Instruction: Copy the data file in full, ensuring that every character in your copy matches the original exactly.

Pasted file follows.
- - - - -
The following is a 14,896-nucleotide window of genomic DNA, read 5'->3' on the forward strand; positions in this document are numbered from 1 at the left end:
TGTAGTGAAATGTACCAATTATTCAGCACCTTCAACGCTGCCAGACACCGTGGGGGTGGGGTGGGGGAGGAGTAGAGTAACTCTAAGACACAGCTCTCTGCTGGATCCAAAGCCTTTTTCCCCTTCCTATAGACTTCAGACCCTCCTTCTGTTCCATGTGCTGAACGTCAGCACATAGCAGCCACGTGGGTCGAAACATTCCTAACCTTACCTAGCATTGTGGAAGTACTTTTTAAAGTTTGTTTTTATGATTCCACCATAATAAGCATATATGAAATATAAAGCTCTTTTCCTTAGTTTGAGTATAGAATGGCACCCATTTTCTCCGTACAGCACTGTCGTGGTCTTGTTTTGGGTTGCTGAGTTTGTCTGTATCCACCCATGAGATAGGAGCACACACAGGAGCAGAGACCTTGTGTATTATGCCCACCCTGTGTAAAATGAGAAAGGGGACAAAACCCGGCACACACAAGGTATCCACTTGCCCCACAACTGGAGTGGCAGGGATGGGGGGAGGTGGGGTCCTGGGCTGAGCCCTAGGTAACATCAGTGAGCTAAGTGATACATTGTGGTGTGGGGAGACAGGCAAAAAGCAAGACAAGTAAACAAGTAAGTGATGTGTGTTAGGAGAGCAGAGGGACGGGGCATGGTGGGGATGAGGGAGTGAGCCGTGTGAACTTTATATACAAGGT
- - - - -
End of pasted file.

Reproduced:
The following is a 14,896-nucleotide window of genomic DNA, read 5'->3' on the forward strand; positions in this document are numbered from 1 at the left end:
TGTAGTGAAATGTACCAATTATTCAGCACCTTCAACGCTGCCAGACACCGTGGGGGTGGGGTGGGGGAGGAGTAGAGTAACTCTAAGACACAGCTCTCTGCTGGATCCAAAGCCTTTTTCCCCTTCCTATAGACTTCAGACCCTCCTTCTGTTCCATGTGCTGAACGTCAGCACATAGCAGCCACGTGGGTCGAAACATTCCTAACCTTACCTAGCATTGTGGAAGTACTTTTTAAAGTTTGTTTTTATGATTCCACCATAATAAGCATATATGAAATATAAAGCTCTTTTCCTTAGTTTGAGTATAGAATGGCACCCATTTTCTCCGTACAGCACTGTCGTGGTCTTGTTTTGGGTTGCTGAGTTTGTCTGTATCCACCCATGAGATAGGAGCACACACAGGAGCAGAGACCTTGTGTATTATGCCCACCCTGTGTAAAATGAGAAAGGGGACAAAACCCGGCACACACAAGGTATCCACTTGCCCCACAACTGGAGTGGCAGGGATGGGGGGAGGTGGGGTCCTGGGCTGAGCCCTAGGTAACATCAGTGAGCTAAGTGATACATTGTGGTGTGGGGAGACAGGCAAAAAGCAAGACAAGTAAACAAGTAAGTGATGTGTGTTAGGAGAGCAGAGGGACGGGGCATGGTGGGGATGAGGGAGTGAGCCGTGTGAACTTTATATACAAGGT